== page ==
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Giuliani says policies he pioneered as NYC mayor could be blueprint to fix racial discord

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Giuliani says policies he pioneered as NYC mayor could be blueprint to fix racial discord

WATCH: Former Mayor Rudy Giuliani lays out how to fix racial discord in the United States.

'Stop and frisk'

Days after riots in Milwaukee over another killing of a black man, GOP presidential nominee Donald Trump visited the city and its surrounding area for a town hall, a rally and fundraisers.

Joining the nominee on the trip was former New York City Mayor Rudy Giuliani, who famously implemented tough-on-crime police tactics like "stop-and-frisk." 

Milwaukee police shooting.jpg
Authorities respond near a burning gas station as dozens of people protest following the fatal shooting of a man in Milwaukee, Saturday, Aug. 13, 2016. (AP Photo/Gretchen Ehlke)

A gas station set on fire by protesters during riots in North Milwaukee over the weekend. (AP Photo)

From Gotti prosecutor to 'America's mayor'

Before becoming mayor, Giuliani was a U.S. Attorney who prosecuted white-collar criminals and the Mafia.

Giuliani gained famed by sending mob boss John Gotti to jail for life, and that successful career as a prosecutor put him on the political stage.  He won his first term as mayor in 1993, defeating incumbent David Dinkins.

His actions during and after the World Trade Center attacks led many to call him "America's mayor."

Law-and-order tactics work brilliantly.
Former NYC Mayor Rudy Giuliani

Touts reductions in black homicide rates 

Many black Americans believe tough "zero tolerance" police tactics disproportionally target the black community.

But Giuliani disagrees. "I reduced homicides the time I was mayor by 65 percent to 75 percent. There's no mayor in the history of probably any city that saved more African-American lives than I did."

Giuliani's blueprint for fixing race relations

He thinks that following relations between police and the black community needs to improve-- and if they follow his example, they could. 

"In New York City we now have a majority non-white police department and I started that," he said. "Community policing is an important part -- police getting to know the community."

There is a burden on the people in the community to treat the police with respect.
Giuliani, on police-community relationships

Two-way street?

But he stressed that improving the relationship is a two-way street. The police have a role to play, as does the black community.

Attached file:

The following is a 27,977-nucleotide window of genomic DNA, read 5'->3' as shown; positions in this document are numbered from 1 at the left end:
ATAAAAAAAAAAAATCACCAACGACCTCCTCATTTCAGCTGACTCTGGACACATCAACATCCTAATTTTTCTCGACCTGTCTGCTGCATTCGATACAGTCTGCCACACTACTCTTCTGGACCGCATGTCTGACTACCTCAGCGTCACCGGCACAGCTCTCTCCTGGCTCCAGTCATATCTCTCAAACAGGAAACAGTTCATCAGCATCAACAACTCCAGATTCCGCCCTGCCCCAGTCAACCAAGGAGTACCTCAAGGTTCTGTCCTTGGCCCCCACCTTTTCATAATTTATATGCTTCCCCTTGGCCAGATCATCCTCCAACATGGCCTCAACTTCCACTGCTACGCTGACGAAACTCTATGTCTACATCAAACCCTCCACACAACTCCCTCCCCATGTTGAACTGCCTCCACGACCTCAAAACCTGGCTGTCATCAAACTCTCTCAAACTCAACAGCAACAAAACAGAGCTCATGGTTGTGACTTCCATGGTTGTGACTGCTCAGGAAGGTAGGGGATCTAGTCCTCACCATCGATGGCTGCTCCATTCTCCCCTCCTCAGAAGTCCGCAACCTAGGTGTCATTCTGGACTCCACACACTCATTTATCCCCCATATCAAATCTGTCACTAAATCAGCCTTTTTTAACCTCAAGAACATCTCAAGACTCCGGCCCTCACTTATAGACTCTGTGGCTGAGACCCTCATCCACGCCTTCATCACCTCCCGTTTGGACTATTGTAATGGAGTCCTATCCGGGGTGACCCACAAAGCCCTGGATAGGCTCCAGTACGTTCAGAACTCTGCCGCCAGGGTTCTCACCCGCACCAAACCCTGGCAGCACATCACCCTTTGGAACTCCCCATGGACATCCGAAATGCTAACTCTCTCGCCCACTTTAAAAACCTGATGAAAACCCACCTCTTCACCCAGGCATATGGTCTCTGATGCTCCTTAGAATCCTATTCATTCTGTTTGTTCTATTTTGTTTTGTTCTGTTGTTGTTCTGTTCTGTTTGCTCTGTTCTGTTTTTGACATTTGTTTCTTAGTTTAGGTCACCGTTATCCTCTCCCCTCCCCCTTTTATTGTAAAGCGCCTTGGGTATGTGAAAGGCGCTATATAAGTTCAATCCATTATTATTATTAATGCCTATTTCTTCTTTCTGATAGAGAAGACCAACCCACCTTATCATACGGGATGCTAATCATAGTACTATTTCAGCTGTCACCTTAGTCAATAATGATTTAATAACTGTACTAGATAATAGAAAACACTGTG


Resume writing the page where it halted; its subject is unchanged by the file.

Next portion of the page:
"I mean, the police officer has a very tough job. And if he approaches you, you have to listen to him."

Giuliani says Black Lives Matter shares the blame for the state of racial discord, calling the loose affiliation of activist groups a "phony activist organization" because they focus on African-Americans who were shot by the police, and not on all the lives that are lost to gun violence.

"They are an inherently divisive organization," he said, because of their "focus of what they are concerned about, and their failure to be concerned about the overwhelming majority of blacks who are killed, and why they are killed."

Milwaukee police shooting protest.jpg
Police move in on a group of protesters throwing rocks at them in Milwaukee, Sunday, Aug. 14, 2016. (AP Photo/Jeffrey Phelps)

Police move in on a group of protesters throwing rocks in Milwaukee. (AP Photo)

This country is in bad shape and its in bad shape because we have a president and a candidate for president who are so anti-police.
Rudy Giuliani, about Obama and Clinton

Giuliani also didn't hesitate to place blame at the feet of President Obama and Democratic presidential nominee Hillary Clinton.


Clinton: Trump is 'so dangerous'

Not surprisingly, Hillary Clinton doesn't agree. She argues that the Trump-Giuliani policies will only worsen race relations in America.

In her acceptance speech at the Democratic Party convention, Clinton said: "We need a president who can help pull us together, not split us apart.

"And that is why I believe Donald Trump is so dangerous. His campaign is as divisive as any we have seen in our lifetime."

We would surely indict her on conflict of interest
Giuliani, about Clinton's foundation

Would prosecute Clinton if he could 

Giuliani also said that if he was still a prosecutor, he would press charges against Clinton for conflict of interest.

"We might as well indict her for bribery, we might as well indict the Clinton Foundation as a racketeering enterprise, RICO enterprise," he said.

No quid pro quo

During her time as Secretary of State, donors gave millions of dollars to the Clinton Foundation when they had business pending with the government. Many of those donations were not immediately disclosed.

The Clinton Foundation said the lack of disclosure was an oversight, and no one has proven that there was quid pro quo involved. 

Trump says racial healing starts with respecting cops, urges UN to step up its game

WATCH: Our interview with Donald Trump saying he is the law and order candidate. 

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